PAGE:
Global Disorders - Global Governance


Our world is marked by an ever-increasing complexity of emerging global challenges. The “Global Disorders” programme focuses on converging global challenges that require new approaches to international cooperation and multilateral governance.

The goal of this programme is to stimulate new ways of thinking about the convergence of global risks to gather local responses to global challenges, and to deliver outcomes of our efforts to the UN and other international and national actors to influence relevant policies.

We arrange and participate in meetings and seminars about global risks and challenges and work together with key stakeholders from international organisations, academia, the private sector and civil society to encourage progressive change and produce input to relevant policy processes.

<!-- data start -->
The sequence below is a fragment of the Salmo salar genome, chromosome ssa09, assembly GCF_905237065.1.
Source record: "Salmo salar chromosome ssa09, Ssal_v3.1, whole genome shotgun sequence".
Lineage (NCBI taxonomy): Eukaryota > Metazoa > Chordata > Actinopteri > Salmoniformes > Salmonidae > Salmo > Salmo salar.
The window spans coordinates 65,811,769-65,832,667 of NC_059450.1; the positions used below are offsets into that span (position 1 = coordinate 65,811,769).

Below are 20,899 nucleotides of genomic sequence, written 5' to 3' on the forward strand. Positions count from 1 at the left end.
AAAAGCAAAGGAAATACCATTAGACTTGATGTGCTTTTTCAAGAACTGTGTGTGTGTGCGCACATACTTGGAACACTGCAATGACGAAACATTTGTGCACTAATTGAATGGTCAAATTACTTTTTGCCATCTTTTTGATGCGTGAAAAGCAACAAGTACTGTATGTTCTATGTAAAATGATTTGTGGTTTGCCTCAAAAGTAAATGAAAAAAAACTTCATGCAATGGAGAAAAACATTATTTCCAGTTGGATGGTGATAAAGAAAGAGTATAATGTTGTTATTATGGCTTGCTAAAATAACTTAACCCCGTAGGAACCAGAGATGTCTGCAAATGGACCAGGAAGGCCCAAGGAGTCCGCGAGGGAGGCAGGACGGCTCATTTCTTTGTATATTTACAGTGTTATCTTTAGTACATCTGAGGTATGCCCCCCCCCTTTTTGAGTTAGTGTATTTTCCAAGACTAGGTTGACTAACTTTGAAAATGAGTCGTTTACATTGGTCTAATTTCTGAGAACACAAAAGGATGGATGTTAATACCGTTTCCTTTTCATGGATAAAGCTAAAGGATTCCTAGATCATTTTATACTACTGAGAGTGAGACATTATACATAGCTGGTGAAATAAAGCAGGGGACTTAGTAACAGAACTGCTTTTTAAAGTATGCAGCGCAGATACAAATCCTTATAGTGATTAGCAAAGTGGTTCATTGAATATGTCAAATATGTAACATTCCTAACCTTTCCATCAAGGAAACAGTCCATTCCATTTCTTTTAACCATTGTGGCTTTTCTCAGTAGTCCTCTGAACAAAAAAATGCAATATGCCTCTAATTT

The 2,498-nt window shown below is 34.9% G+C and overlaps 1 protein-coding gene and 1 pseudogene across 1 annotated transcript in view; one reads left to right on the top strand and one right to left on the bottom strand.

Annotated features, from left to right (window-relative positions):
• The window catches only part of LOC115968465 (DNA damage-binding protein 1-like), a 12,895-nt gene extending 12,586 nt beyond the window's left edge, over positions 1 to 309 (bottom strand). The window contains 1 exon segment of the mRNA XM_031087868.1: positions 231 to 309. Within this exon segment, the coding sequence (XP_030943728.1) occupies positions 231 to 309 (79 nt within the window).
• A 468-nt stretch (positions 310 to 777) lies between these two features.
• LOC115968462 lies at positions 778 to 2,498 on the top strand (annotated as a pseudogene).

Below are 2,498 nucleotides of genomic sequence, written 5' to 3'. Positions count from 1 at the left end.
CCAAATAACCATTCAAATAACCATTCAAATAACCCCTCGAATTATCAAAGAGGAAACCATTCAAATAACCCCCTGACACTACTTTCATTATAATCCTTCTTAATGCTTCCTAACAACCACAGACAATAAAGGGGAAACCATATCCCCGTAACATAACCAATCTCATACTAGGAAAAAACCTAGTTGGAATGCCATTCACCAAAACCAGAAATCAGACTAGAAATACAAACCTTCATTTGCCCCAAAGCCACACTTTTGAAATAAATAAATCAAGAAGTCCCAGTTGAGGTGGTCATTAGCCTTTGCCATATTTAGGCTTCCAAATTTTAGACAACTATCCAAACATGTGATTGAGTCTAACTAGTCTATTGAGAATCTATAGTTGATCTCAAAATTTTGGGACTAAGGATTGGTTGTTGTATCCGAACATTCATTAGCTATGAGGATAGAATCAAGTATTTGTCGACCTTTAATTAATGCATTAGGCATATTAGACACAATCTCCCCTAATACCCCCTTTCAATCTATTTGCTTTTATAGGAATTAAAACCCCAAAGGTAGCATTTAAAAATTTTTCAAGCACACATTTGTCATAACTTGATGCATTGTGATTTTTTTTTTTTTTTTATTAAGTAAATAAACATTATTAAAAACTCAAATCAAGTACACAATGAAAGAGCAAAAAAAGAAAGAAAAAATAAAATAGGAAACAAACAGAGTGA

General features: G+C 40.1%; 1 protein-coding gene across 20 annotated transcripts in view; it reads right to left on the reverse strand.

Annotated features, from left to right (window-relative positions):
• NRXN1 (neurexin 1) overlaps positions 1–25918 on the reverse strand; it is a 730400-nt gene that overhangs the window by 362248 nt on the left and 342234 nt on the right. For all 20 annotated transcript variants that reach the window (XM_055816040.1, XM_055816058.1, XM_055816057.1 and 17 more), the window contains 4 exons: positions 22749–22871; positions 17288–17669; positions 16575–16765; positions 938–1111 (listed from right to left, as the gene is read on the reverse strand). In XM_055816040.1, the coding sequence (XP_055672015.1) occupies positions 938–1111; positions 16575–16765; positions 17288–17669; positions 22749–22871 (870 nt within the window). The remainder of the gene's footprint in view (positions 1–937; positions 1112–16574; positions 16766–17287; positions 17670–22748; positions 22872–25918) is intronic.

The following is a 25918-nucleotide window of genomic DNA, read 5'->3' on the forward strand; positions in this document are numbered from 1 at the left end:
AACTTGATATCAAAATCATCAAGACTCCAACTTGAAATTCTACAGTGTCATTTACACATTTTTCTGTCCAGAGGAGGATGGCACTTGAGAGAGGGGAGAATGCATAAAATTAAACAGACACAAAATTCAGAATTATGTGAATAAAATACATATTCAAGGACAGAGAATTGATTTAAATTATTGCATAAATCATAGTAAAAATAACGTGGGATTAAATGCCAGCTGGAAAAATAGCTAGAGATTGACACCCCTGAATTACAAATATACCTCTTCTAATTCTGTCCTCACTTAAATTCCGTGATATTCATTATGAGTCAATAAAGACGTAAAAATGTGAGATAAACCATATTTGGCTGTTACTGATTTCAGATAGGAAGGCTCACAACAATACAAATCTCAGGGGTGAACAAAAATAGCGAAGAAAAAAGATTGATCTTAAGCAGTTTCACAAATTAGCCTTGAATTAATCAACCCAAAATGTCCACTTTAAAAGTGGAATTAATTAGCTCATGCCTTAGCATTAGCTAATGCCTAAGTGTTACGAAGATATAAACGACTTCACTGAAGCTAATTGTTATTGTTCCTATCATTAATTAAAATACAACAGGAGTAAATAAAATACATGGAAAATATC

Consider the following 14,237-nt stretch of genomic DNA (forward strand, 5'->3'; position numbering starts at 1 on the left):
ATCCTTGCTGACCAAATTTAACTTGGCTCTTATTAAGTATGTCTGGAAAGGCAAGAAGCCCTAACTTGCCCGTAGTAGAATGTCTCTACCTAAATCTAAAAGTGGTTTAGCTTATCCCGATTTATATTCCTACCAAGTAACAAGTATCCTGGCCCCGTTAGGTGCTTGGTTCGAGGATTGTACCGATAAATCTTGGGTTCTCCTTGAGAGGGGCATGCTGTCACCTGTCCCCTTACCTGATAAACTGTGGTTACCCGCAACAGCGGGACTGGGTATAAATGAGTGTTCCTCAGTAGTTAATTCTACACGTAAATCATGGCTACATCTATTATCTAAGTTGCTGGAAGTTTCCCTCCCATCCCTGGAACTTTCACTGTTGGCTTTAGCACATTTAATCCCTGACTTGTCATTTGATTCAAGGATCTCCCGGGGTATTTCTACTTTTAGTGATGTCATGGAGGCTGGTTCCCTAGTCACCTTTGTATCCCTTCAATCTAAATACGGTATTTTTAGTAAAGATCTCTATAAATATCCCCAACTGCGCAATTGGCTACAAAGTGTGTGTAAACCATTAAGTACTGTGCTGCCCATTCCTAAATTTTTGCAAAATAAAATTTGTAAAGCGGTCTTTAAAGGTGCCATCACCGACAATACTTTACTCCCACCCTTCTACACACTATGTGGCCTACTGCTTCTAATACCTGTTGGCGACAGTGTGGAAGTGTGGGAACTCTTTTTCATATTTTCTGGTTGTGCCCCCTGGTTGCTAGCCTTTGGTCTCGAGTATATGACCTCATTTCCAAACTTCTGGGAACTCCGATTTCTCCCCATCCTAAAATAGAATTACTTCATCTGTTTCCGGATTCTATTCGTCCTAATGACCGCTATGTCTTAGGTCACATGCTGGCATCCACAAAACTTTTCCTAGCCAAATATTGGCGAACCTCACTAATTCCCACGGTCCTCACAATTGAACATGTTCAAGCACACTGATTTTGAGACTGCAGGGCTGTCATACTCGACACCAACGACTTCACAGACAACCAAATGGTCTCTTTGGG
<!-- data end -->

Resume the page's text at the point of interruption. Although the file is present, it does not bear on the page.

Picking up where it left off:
Activities in this programme are underpinned by analysis and studies of new integrated approaches to global governance, and its interplay with, notably climate change and planetary boundaries, food security, migration, health and antibiotic resistance.


Updates

Event

Who deals with the security aspects of climate change?

A seminar looking at the security dimensions of climate change.

Blog

A coherent global framework for migrants and refugees?

In the aftermath of the first UN Summit for Refugees and Migrants, Olivia Taghioff examines the significance of the summit's outcome document.

Event

Blueprint for the refugee crisis?

Seminar exploring the outcomes from the first ever Heads of State summit on refugees and migration.

Event

Almedalsveckan 2016

We will be hosting six events together with partners at the annual Almedalsveckan in Visby, Gotland.

Blog

Why we must do more to combat antibiotic resistance

Antibiotic resistance is one of the most pressing challenges for global health in the 21st century

Publication

Antimicrobial Resistance – A Threat to the World’s Sustainable Development

In this Development Dialogue Paper we discuss how diminishing antimicrobial effectiveness represents a formidable threat to global development.